You probably know by now that it is a rare weekend where I don't see the inside of a bookstore or three. My very favourite is a new-to-me secondhand store, and I've have often gloated about my hard-to-find discoveries from a little out of the way treasure somewhere. Readings and other indy bookstores are my next favourites, but hey...we book addicts can't be too choosy - I'm quite happy in Borders as well. Actually, more than quite happy, but you get the idea. I lurve bookstores.
Which is why I was really sad back in February to hear that Borders were in trouble. Geelong's Borders survived the first round of store closures back then, although the Angus and Robinson store in the same complex wasn't so lucky. I was sorry about that, but the Borders was bigger, and I could still get my fix and so life was still okay. You can imagine my horror a couple of weeks ago, then, when I wandered into Borders for a little bit of a browse - and to purchase a new Haruki Murakami title to be truthful - only to discover the shelves nearly empty. Yes, now Borders is closing as well.
I was horror struck! Where would I buy books in Geelong? Where would Geelong people buy books in Geelong for that matter? At least there is still a little branch of Dymocks, I guess, and the ABC shop, but Collins closed last year, so did the lovely little indy place around the corner from my Mum. Paton's Books is still open, but really, for a city the size of Geelong with 200,000ish residents, that's not very many. Well, okay, my very favourite second-hand bookshop Barwon Booksellersis still open as well...(shhhhhhh).
Actually, I not only felt sad when I was standing inside the rapidly emptying store, I also felt a little like the times were a changin' a little too quickly for me. I could really see a time that the huge mega-Amazons would have a world monopoly of books, and I didn't like the feeling one little bit. Now, I'll admit to purchasing the odd book online. Hey, I buy books everywhere!! As a homeschooling mum, it is necessary to purchase books offshore, and if you're placing an order for a years worth of CM books then I'm going where I can get the best price. That's going to be my mate Abe or the Book Depository (or Amazon when they have shipping deals). (Jane Brocket's Gentle Art of Knitting arrived yesterday. It is wonderful. (as you would expect. (well, as I expected.)))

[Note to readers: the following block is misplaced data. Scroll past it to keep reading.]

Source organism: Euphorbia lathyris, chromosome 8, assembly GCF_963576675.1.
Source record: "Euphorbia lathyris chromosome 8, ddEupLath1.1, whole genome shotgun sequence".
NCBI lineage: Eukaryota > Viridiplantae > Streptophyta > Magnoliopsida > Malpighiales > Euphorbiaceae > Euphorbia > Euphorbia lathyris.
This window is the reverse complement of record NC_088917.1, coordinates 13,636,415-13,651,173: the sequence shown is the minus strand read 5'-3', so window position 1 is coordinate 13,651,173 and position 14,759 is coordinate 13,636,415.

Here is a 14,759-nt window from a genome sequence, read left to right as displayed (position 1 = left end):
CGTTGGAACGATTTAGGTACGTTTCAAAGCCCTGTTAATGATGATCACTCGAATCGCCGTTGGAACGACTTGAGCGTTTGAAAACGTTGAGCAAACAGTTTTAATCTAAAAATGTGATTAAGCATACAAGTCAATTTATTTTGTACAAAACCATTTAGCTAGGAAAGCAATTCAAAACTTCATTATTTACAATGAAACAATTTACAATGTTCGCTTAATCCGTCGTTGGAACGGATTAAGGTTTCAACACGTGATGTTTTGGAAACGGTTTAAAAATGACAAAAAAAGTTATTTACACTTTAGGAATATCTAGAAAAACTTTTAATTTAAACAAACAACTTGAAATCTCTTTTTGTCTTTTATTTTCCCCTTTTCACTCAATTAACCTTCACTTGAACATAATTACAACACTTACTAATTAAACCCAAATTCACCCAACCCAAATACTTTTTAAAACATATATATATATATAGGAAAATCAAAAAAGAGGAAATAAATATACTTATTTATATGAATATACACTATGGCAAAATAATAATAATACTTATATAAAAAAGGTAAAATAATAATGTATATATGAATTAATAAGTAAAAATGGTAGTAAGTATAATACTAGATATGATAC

Last week Amazon announced that for the first time e-book sales for Kindle outsold print books by a ratio of 105 Kindle books to 100 print books. Now at first I'll admit I was cynical, imagining that figure to be predominantly the free books that make up almost all of what you'll find on my Kindle. (I love my Kindle for free books, I really do! Do you?) Apparently though, I was wrong. Kindle tell us that sales of free books don't count. Neither do magazine subscriptions. Their figures really do show that they are selling more virtual books than real life ones.
So now I'm feeling more threatened than ever. I would be putting my head in the sand like an ostrich if I didn't realise that print books are on their way out and fast. Much faster than I realised. Much faster than Amazon expected as well. People like me - the self professed 'book tragics' will hold out for a while. So will those who like glossy coffee-table tomes.I reckon kids books have a fighting chance as well. At least until Kindles are bigger and coloured or until iPads are cheaper. Then, who knows?
To me e-books hold little of the appeal of their real life counterparts, but they are cheaper, and they are easier to store, and they don't clutter the bedside table nearly as much, and they are easy to hold, and the spines don't break and the corners don't bend, and it is easier to transport Jemimah's AO4 curriculum. As people work harder at putting out of print books online, these are becoming more easily accessible as well.
I am not giving up my massive book storage space right now, but I can see that the time will come. And soon.
And I am not excited about that.
Not happy Jan.
Here's a musical interlude. Just to lighten the mood...
Personally, I prefer Bob's version, but the choice of YouTube videos was not so inspiring.
I am often accused of being a Luddite. And I am not alone - people have been wary of change for a long time. Remember Samuel Crompton hiding his new spinning mule in the roof of his house back in 1779? (See, I read Great Inventors and their Inventions in AO3!) Many people, including me, are resistant to change. But it happens whether I like it or not. Just as cars overtook carts. I wonder if my grandparents were sad when they unhitched their faithful old cart horse for the very last time into the paddock and parked their brand new horseless carriage in her stable? Did they resist change then as well? Did they say that carriages would always be around? (I mean for people other than Will and Kate.)
What about you? Are you feeling threatened, as I am, or are you excited about the changes in the book industry? Are you pretending that nothing is happening? Where do you think it will end? Will the shopping world become a virtual online shopping experience? Will I buy everything from my laptop? From America? Or China? Or one of the Stans? Will I chose my next antique Asian textile from a description on a website in Laos - or worse from an Amazon-like conglomerate somewhere in India?
I will stock up with reading material before I next visit Geelong. There are still plenty of shops still in Melbourne for now.
I wonder how long it will be before they're closed as well.
For the times they are a changin'.